Teachers guide kids to become problem solvers
BLACKSBURG – People on Virginia Tech’s campus July 12, might have been surprised to see a group of lively elementary school students walking around. After two weeks these students from five area Blacksburg schools in 4th-6th grade wrapped up a free, two-week camp with VISTA, taught by teachers who included two from Salem schools.
VISTA stands for Virginia Initiative for Science Teaching and Achievement, and is a one-year professional development program for elementary school teachers. Teachers have a four-week summer institute followed by continued implementation of VISTA teaching methods during the school year.
VISTA is designed to enhance science content knowledge and improve science teaching by applying principles of hands-on science, student-centered inquiry, the nature of science and problem-based learning. As part of the teachers’ program, they are able to try out their new teaching methods on a group of students for two weeks.
Terri Blankenship of Salem who teaches at Andrew Lewis Middle School said working with the kids was her favorite part of professional development thus far. This year, the theme of the student camp was sustainability. For two weeks, students worked in groups to answer the question: “How can we make Virginia self-sustainable?”
The final group presentations occurred on Friday, July 12, where students suggested using everything from tidal power to bridge batteries to solar-powered cars in order to make Virginia more self-sustainable. Each group explained their models highlighting how their idea would work and answered questions from a panel of professors from Virginia Tech and George Mason University. It was clear that every group of children was composed of motivated, intelligent students.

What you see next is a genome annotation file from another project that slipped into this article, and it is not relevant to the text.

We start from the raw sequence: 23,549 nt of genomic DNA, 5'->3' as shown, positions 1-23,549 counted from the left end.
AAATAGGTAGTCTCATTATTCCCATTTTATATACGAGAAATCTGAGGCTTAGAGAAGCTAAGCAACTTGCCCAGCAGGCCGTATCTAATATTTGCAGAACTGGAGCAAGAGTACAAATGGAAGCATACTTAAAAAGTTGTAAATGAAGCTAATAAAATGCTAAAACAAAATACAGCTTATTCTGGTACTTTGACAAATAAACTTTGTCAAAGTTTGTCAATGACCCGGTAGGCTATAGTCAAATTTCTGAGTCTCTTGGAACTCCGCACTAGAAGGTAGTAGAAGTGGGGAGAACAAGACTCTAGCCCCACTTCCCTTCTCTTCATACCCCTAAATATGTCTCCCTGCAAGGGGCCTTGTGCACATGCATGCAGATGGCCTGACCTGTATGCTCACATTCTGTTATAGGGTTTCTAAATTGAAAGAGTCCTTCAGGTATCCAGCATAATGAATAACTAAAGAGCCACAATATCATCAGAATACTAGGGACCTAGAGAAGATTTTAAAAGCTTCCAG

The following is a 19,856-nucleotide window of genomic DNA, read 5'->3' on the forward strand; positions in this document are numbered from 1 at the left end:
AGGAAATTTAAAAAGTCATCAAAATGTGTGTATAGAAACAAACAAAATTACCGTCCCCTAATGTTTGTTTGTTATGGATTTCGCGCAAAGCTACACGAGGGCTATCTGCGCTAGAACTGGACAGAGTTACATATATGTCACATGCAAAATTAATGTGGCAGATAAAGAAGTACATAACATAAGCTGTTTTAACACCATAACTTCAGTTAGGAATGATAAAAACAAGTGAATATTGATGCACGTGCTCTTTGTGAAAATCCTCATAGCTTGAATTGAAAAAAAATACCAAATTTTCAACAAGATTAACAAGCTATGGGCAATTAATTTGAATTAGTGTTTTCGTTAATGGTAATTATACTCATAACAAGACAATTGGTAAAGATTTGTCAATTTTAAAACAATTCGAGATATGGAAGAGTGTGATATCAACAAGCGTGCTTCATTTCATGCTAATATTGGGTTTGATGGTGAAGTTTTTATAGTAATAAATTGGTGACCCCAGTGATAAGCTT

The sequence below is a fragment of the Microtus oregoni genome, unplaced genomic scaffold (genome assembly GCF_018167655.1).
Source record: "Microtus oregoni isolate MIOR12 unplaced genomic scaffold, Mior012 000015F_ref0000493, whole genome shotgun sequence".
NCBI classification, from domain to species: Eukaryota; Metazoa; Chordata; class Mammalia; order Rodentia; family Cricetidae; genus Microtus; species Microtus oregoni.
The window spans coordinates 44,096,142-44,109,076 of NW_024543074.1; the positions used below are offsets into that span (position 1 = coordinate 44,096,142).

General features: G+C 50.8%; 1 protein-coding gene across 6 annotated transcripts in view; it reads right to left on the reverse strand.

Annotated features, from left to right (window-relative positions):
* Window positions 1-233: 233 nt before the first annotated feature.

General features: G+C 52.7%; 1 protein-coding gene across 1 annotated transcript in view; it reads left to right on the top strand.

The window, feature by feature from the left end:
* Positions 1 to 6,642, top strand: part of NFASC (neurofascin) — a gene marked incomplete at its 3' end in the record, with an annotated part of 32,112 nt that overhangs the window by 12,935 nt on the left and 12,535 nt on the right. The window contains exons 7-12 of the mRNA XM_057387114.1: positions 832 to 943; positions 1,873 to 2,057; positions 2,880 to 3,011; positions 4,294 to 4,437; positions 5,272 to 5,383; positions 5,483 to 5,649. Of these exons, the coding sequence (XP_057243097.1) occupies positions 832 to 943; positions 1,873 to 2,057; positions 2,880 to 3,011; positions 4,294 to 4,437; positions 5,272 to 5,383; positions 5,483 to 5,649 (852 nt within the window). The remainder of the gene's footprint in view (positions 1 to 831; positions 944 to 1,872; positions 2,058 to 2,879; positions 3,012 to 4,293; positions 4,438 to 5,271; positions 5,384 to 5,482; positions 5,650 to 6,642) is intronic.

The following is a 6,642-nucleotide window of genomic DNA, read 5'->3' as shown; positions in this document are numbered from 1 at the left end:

All of the teachers agreed that it had been a breath of fresh air to work with such driven kids. G.W. Carver Elementary School teacher David Walker of Salem said it was a rewarding experience to “watch kids who weren’t very good problem-solvers become good problem solvers,” and also admitted that he has “learned a lot more about having students find the answer, rather than leading them there.”
When comparing VISTA to other professional development programs, its length makes it especially different. Unlike professional development programs that only last a day, VISTA’s yearlong project provides a continual opportunity for reflection and improvement. “Beginning with a problem-based learning project and following it through allows students’ ideas to grow throughout the two weeks,” said Vinton teacher Lisa Anderson from Herman L. Horn Elementary.
Continuing the teaching methods over the following year also allows teachers to see the benefits of research-based learning. In the teachers’ last week of the four-week VISTA institute, principals from each school will come and discuss what the teachers found and how they think their experiences can better their classroom teaching methods.
Selection for the VISTA institute is competitive: two Salem teachers, Terri Blankenship and David Walker, were selected this year, while Falling Branch Elementary in Christiansburg had teachers Stacy Grubbs, Teri Ford and Rose Norris attend. Vinton teachers from Herman L. Horn Elementary include Lisa Anderson, Betsey Miles and Abigail Hudson.
- By Stephanie Floyd, intern